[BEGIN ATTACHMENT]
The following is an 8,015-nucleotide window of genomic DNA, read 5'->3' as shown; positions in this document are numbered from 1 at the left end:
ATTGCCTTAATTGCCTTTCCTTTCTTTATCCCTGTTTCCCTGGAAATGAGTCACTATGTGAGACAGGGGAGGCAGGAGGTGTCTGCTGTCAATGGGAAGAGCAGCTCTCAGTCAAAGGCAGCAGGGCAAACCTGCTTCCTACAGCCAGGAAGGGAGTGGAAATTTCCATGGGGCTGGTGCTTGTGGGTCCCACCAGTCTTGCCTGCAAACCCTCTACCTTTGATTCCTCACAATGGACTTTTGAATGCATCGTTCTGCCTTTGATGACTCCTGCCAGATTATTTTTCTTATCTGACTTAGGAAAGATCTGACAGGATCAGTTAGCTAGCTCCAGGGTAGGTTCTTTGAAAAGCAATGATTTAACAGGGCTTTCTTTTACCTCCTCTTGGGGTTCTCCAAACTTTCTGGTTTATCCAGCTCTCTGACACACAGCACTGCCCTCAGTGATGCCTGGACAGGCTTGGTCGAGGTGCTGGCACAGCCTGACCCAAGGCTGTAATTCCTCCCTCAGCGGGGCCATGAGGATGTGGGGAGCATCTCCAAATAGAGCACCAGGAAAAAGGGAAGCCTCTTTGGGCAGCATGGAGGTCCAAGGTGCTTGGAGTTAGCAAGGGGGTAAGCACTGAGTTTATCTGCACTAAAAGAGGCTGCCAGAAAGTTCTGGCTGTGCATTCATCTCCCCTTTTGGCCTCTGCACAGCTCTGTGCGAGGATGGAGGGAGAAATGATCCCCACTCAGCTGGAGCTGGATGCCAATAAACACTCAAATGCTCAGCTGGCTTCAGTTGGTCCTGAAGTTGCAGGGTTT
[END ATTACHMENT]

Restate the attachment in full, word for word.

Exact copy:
The following is an 8,015-nucleotide window of genomic DNA, read 5'->3' as shown; positions in this document are numbered from 1 at the left end:
ATTGCCTTAATTGCCTTTCCTTTCTTTATCCCTGTTTCCCTGGAAATGAGTCACTATGTGAGACAGGGGAGGCAGGAGGTGTCTGCTGTCAATGGGAAGAGCAGCTCTCAGTCAAAGGCAGCAGGGCAAACCTGCTTCCTACAGCCAGGAAGGGAGTGGAAATTTCCATGGGGCTGGTGCTTGTGGGTCCCACCAGTCTTGCCTGCAAACCCTCTACCTTTGATTCCTCACAATGGACTTTTGAATGCATCGTTCTGCCTTTGATGACTCCTGCCAGATTATTTTTCTTATCTGACTTAGGAAAGATCTGACAGGATCAGTTAGCTAGCTCCAGGGTAGGTTCTTTGAAAAGCAATGATTTAACAGGGCTTTCTTTTACCTCCTCTTGGGGTTCTCCAAACTTTCTGGTTTATCCAGCTCTCTGACACACAGCACTGCCCTCAGTGATGCCTGGACAGGCTTGGTCGAGGTGCTGGCACAGCCTGACCCAAGGCTGTAATTCCTCCCTCAGCGGGGCCATGAGGATGTGGGGAGCATCTCCAAATAGAGCACCAGGAAAAAGGGAAGCCTCTTTGGGCAGCATGGAGGTCCAAGGTGCTTGGAGTTAGCAAGGGGGTAAGCACTGAGTTTATCTGCACTAAAAGAGGCTGCCAGAAAGTTCTGGCTGTGCATTCATCTCCCCTTTTGGCCTCTGCACAGCTCTGTGCGAGGATGGAGGGAGAAATGATCCCCACTCAGCTGGAGCTGGATGCCAATAAACACTCAAATGCTCAGCTGGCTTCAGTTGGTCCTGAAGTTGCAGGGTTT